The preoccupation with school structure has absorbed a great deal of energy to little effect. We know what it takes to create a good school: a strong, skilled head who understands the importance of clear leadership, committed staff and parents, high expectations of every child and above all good teaching. These characteristics cannot be put in place by altering the school structure or by legislation and financial pressure alone. Effective change in a field as dependent on human interaction as education requires millions of people to change their behaviour. That will require consistent advocacy and persuasion to create a climate in which schools are constantly challenged to compare themselves to other similar schools and adopt proven ways of raising their performance.
Principle 4: Intervention will be in inverse proportion to success
The main responsibility for improving schools lies with the schools themselves. Where schools are evidently successful, we see no benefit in interfering with their work, although all schools need to be challenged to improve. Schools need a constant supply of good data about how their performance compares with that of other schools, a clear understanding of the Government’s strategic priorities and recognition of their achievement. We will of course seek to celebrate success and learn from it but, where a school has problems, intervention is essential to protect the pupils. Ideally intervention should be preventive and early, so that severe failure is avoided. The Government intends to put in place arrangements for targeted interventions by LEAs or the DfEE, informed by OFSTED, that are appropriate to the scale of the problem.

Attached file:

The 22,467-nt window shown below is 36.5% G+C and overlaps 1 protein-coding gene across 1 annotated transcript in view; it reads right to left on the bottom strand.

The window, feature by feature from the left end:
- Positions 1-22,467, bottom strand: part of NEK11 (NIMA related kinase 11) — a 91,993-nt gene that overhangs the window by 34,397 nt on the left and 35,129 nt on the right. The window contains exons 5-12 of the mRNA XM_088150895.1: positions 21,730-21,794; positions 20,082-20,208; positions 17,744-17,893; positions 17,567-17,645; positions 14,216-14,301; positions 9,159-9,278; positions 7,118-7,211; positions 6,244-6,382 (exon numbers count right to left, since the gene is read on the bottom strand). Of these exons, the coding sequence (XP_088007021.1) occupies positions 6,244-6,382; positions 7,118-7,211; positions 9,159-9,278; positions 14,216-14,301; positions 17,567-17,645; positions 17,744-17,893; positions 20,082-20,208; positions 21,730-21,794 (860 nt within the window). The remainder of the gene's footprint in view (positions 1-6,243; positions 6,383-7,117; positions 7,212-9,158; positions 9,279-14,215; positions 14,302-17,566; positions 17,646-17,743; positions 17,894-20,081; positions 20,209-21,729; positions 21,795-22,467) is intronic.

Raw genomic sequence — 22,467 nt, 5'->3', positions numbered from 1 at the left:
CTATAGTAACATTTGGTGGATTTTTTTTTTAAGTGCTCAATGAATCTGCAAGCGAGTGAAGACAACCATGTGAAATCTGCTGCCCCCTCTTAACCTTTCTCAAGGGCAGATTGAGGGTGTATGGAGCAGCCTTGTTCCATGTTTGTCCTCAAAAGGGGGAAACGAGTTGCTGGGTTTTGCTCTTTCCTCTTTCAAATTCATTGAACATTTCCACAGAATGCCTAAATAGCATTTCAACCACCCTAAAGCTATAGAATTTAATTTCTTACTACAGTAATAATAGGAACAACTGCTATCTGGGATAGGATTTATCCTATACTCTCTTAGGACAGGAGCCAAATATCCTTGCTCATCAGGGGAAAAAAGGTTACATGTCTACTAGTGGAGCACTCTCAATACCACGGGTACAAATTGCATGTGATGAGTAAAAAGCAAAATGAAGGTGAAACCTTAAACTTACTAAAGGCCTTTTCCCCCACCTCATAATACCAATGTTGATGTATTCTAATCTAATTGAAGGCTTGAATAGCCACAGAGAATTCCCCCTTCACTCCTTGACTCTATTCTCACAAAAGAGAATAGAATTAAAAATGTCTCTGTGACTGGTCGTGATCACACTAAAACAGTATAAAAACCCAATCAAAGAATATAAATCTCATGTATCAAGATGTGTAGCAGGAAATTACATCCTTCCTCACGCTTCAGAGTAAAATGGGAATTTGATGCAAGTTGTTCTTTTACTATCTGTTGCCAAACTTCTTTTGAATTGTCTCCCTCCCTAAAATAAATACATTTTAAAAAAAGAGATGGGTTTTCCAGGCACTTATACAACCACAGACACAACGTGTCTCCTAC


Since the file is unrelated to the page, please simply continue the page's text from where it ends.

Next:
Principle 5: There will be zero tolerance of underperformance
Our aim is excellence for everyone. If this is to be more than rhetoric, then persistent failure must be eradicated. Hence our commitment to zero tolerance of underperformance. We shall seize every opportunity to recognise and celebrate success in the education service, and we shall put in place policies which seek to avoid failure. But where failure occurs, we shall tackle it head on. Schools which have been found to be failing will have to improve, make a fresh start, or close. The principle of zero tolerance will also apply to local education authorities. Our policy will be driven by our recognition that children only get one chance. We intend to create an education service in which every school is either excellent, improving or both.
Principle 6: Government will work in partnership with all those committed to raising standards
Government will lead the drive to raise standards and create the right framework, but it cannot succeed alone. It must work in partnership with all those who have a part to play in improving the quality of education: parents, teachers and governors, local authorities, churches and business. Parents are a child’s primary educator and our partnership approach will involve them fully. We want to put the years of division, conflict and short-term thinking behind us.”
Think in turn about how each of the seven value positions described in Reflective Teaching for Schools relate to the principles described here. Is there a match or a yawning gap? Just to remind you - the positions were;
- Social democracy
- Liberal romanticism,
- Traditional educational conservatism.
- Economic pragmatism,
- Social radicalism,
- Neo-liberal conservatism
- New Labourism